By Kristin Cornelius, cross-posted from 4Humanities@CSUN
4Humanities@CSUN proudly announces their new MiniDoc project: “Telling Our Stories: A First-Year Students’ Panel on Literacy Narratives.” This MiniDoc features a session from the 2013 Associate Graduate Students of English conference (AGSE), comprised of four first-year students’ who each share their literacy narrative in a conference-style panel. These students, Valerie Mok, Sarah Villagra, Renee Miller and Dennis Villa share the wisdom they’ve gained through their multicultural pasts. The film also features interviews the students’ professors, Prof. Gina Lawrence and Prof. Susana Marcelo, as well as Dr. Irene Clark, CSUN’s Stretch Curriculum Coordinator, to gain insight into the assignment and value of literacy narratives in general.
The film begins with Dr. Clark describing how a literacy narrative, in its most “common form,” is a story where “the student begins with a place where he or she is on the outside, uncomfortable, not knowing something, needing to master something.” All of the students’ narratives exemplify this concept, each beginning in a place outside of his or her native culture, then ultimately reconciling both cultures into an identity with which he or she is more comfortable and is beneficial to his or her life and goals.
Prof. Gina Lawrence discusses the original literacy narrative assignment she presented to her students, which stemmed from David Sedaris’ collection of essays, “Me Talk Pretty One Day,” and Amy Tan’s novel, “Mother Tongue.” Her student Valerie, who has only been in the United States for about three years, gives a Chinese Proverb that her mom offered her before coming to America that describes, in her words, “how an object or product [as] it leaves its home town, immediately becomes a lot more valuable,” much like “imported goods.” She found this saying to be “slightly true,” and then goes on to explain how the British vocabulary she attained at a private Catholic high school in China led to a few misinterpretations at her American university. She follows up this story with an original song about her experiences, impressively played and sung on her ukulele.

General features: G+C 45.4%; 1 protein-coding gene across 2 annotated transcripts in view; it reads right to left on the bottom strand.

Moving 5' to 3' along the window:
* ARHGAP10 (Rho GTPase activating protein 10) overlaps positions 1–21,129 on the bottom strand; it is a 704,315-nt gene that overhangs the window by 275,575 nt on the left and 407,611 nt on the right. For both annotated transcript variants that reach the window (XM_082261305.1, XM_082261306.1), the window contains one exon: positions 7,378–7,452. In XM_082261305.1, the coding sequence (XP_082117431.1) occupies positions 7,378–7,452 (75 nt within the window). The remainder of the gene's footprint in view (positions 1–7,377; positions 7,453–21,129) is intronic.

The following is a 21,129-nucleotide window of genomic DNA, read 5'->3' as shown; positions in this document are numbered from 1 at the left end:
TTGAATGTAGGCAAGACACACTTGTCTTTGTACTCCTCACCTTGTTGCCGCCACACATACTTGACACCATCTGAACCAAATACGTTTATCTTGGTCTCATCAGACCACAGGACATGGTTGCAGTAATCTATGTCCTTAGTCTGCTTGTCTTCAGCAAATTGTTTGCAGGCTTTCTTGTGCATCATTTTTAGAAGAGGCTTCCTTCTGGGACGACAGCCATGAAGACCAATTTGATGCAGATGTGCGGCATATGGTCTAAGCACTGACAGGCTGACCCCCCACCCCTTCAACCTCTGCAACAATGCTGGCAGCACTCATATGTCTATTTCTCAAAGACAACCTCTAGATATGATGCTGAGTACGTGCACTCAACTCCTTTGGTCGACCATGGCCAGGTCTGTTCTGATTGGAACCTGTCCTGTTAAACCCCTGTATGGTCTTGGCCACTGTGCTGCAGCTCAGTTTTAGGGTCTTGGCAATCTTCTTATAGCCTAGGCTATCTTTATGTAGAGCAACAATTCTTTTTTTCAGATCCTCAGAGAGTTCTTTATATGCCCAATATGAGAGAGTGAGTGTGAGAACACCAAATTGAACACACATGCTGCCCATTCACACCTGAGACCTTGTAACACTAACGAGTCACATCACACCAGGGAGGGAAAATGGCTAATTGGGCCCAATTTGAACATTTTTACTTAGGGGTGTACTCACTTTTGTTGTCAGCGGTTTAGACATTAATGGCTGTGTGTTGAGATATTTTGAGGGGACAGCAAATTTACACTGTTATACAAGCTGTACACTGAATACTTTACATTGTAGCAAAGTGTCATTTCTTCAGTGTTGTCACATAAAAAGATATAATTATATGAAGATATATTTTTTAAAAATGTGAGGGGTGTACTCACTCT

Professor Marcelo introduces her student Sarah’s story as “one that a lot of people can connect to”—a struggle between learning two different languages is one that “produces a kind of erasure of her identity when she learns to speak English and that becomes the dominant tongue that ends up taking over.” Sarah’s poetic narrative is an impressive multilingual mix of Spanish and English, proving that instead of an “erasure,” she’s learned to successfully integrate her two identities into one. She says, initially, “since school became a home away from home, [she] accustomed [her]self with English so thoroughly that [her] tongue forgot the sweet taste and romantic curves of [her] native language.” Her parents responded by calling her “Gringa,” or “whitewashed,” resulting in her an embarrassment and disappointment at her new bilingualism and a feeling that she was negligent in retaining her native culture. Ultimately, however, she concludes that since “words heal, […] bless, and they touch the lives of many near and far,” she would like to “be able to do this in as many languages as possible […] for all who are willing to hear [her].”